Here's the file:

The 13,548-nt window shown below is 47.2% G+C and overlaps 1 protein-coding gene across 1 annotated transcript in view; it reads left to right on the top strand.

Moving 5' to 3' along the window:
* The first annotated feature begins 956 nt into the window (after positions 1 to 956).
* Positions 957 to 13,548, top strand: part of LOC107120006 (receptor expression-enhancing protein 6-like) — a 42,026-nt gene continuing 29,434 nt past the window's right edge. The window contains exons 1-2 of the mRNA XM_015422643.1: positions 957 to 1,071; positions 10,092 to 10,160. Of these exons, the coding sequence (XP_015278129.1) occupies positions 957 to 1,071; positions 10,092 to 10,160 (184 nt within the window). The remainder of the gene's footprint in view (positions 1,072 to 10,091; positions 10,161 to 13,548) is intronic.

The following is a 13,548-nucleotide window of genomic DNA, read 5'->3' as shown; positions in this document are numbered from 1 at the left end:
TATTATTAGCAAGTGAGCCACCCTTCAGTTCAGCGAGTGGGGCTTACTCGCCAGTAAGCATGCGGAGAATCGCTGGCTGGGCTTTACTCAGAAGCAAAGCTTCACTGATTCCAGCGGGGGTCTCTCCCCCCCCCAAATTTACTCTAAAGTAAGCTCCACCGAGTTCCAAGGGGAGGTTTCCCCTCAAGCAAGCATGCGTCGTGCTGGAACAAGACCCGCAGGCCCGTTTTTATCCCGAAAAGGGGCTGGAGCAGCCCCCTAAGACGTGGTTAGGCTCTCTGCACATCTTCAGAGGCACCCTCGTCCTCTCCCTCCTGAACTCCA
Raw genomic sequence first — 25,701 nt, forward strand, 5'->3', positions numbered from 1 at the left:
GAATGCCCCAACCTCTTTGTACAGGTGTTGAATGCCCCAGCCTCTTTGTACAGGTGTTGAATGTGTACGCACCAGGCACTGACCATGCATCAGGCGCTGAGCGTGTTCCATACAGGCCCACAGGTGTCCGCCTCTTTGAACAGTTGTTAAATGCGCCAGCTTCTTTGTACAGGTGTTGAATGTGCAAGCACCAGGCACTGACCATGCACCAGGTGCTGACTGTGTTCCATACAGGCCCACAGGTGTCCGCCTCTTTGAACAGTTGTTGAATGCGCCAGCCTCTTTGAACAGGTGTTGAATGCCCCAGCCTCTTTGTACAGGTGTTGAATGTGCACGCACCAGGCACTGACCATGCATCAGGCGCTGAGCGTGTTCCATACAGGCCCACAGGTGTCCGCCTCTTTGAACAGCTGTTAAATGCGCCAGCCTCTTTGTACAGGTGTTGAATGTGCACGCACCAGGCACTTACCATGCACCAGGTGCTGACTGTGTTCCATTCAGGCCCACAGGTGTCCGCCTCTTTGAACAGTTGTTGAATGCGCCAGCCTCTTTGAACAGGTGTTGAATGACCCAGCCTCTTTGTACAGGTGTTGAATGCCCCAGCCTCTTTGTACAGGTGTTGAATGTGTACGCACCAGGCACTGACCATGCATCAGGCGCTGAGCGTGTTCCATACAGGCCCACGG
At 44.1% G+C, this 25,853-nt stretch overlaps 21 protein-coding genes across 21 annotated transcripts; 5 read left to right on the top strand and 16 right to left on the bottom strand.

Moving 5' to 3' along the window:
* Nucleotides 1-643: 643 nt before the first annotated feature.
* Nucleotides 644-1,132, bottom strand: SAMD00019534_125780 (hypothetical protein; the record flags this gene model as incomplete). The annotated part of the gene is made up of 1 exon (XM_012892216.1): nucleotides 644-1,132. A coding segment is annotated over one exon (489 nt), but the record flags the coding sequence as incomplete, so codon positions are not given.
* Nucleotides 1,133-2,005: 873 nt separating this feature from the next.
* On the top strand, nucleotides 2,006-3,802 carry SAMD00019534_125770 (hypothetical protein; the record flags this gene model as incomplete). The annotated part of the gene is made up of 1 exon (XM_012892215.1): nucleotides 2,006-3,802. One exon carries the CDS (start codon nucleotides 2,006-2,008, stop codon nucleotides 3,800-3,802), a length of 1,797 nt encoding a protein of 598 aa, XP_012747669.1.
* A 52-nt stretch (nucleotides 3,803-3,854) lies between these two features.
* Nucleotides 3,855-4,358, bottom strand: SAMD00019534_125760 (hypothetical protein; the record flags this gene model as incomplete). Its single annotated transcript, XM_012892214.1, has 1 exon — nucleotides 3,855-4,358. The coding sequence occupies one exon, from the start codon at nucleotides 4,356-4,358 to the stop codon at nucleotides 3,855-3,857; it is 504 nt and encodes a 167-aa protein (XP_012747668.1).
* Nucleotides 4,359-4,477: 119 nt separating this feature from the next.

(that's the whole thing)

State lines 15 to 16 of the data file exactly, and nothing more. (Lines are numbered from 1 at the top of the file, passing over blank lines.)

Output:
* A 52-nt stretch (nucleotides 3,803-3,854) lies between these two features.
* Nucleotides 3,855-4,358, bottom strand: SAMD00019534_125760 (hypothetical protein; the record flags this gene model as incomplete). Its single annotated transcript, XM_012892214.1, has 1 exon — nucleotides 3,855-4,358. The coding sequence occupies one exon, from the start codon at nucleotides 4,356-4,358 to the stop codon at nucleotides 3,855-3,857; it is 504 nt and encodes a 167-aa protein (XP_012747668.1).